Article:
The old Chinese proverb still says it best: “A man without a smiling face must not open a shop”. No matter how the sales environment has changed, the customer is still king. The battleground has merely shifted to finding ways to make him happy using technology.
Today’s customers are getting increasingly connected and tech savvy. A Motorola study showed that around 64 % of shoppers aged 13 & 34 and 52 % of shoppers aged 35-49 worldwide, use their personal mobile device for shopping related activities.
“We live in a world of exponentials,” said Paul Steinberg, Chief Technology Officer, Motorola Solutions, at a recent press briefing at the sidelines of the Motorola Vertical Solutions Marketplace 2013 event in Malaysia. “In 2013, there will be over a billion smart devices and by 2015, there will be over two billion smart-phones in use globally. Already today, there are more than seven billion mobile devices in service in the world. There are more phones now than people. So, it is clearly a highly mobile world.”
In addition, he said a Cisco Digital Networking survey projects that broadband consumption will increase 13 times in the next four years, from 2013 to 2017. Forty seven percent of that mobile data traffic will come from Asia-Pacific.
What does it mean for retail ?
“A lot of shoppers today browse online before they go to the store,” said Grace Ho, Head of Solutions Sales at Motorola Solutions, Asia-Pacific. “They also rely on third party validation through reviews published in social networking sites. Customers today have so many alternatives and sometimes they have more information than the sales associates. These are the pain points that we are seeing. Retailers need to innovate.”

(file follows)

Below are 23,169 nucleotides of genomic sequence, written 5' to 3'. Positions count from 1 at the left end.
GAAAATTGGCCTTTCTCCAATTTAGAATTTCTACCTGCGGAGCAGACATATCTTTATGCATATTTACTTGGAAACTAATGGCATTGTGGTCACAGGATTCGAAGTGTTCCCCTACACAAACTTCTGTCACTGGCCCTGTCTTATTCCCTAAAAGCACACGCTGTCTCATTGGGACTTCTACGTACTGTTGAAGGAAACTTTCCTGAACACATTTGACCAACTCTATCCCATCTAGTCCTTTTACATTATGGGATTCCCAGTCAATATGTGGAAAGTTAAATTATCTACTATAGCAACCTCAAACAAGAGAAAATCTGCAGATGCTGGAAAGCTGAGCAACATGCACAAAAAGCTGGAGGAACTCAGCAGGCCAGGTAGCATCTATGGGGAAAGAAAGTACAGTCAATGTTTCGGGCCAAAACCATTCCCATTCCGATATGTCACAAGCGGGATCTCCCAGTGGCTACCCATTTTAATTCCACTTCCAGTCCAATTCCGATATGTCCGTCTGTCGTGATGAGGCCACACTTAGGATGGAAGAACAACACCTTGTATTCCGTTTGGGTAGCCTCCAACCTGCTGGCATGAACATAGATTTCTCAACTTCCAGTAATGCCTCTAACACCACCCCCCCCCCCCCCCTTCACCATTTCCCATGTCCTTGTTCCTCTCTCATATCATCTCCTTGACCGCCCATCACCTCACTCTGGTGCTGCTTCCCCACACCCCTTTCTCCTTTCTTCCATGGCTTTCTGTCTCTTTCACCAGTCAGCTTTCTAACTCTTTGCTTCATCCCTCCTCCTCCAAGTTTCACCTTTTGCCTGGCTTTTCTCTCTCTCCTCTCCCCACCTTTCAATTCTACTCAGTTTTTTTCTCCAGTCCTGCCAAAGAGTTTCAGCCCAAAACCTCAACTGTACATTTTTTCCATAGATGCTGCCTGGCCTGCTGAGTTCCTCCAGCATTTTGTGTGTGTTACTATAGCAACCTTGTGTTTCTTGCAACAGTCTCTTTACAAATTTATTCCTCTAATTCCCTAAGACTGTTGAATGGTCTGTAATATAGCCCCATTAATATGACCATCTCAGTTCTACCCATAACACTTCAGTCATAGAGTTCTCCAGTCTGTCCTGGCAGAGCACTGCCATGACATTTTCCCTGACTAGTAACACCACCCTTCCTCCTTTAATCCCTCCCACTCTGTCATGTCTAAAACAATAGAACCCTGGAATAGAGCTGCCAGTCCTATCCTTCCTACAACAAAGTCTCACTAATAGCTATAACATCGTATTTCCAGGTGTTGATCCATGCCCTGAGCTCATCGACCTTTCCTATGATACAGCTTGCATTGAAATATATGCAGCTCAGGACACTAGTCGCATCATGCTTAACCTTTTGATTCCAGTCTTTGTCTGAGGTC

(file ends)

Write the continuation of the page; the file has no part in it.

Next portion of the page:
Retailers are under duress, Steinberg added. They need to connect with customers more closely so that they can personalize and customize the shopping experience.
Co-creating: The outside in approach :
At Motorola Solutions, both executives said they “co-create” with their own customers to build applications and solutions specific to verticals such as retail, healthcare or government. This is also called the “outside in approach,” taking real-world challenges faced by enterprises to develop products and solutions that can help them meet customer demands.
In retail, Ho said they have to understand customers’ buying behavior, along with their clients, so that even before they walk to the store, a retail establishment is prepared to provide customized or personalized in-store experiences.
“The connected shopper solution really starts with understanding the workflow. In line with the explosion of mobile devices comes a flood of data. How do we use this data and make sense of it. How do we apply intelligence so we can understanding the consumer better? ” she explained.
As a retailer, these information are important because the company may be able to pre-empt or facilitate the buying decision.
“We always start with the customer. We work with the community, university partners, internal incubation to develop solutions or “co-create”. The best ideas come from our customers,” Steinberg said.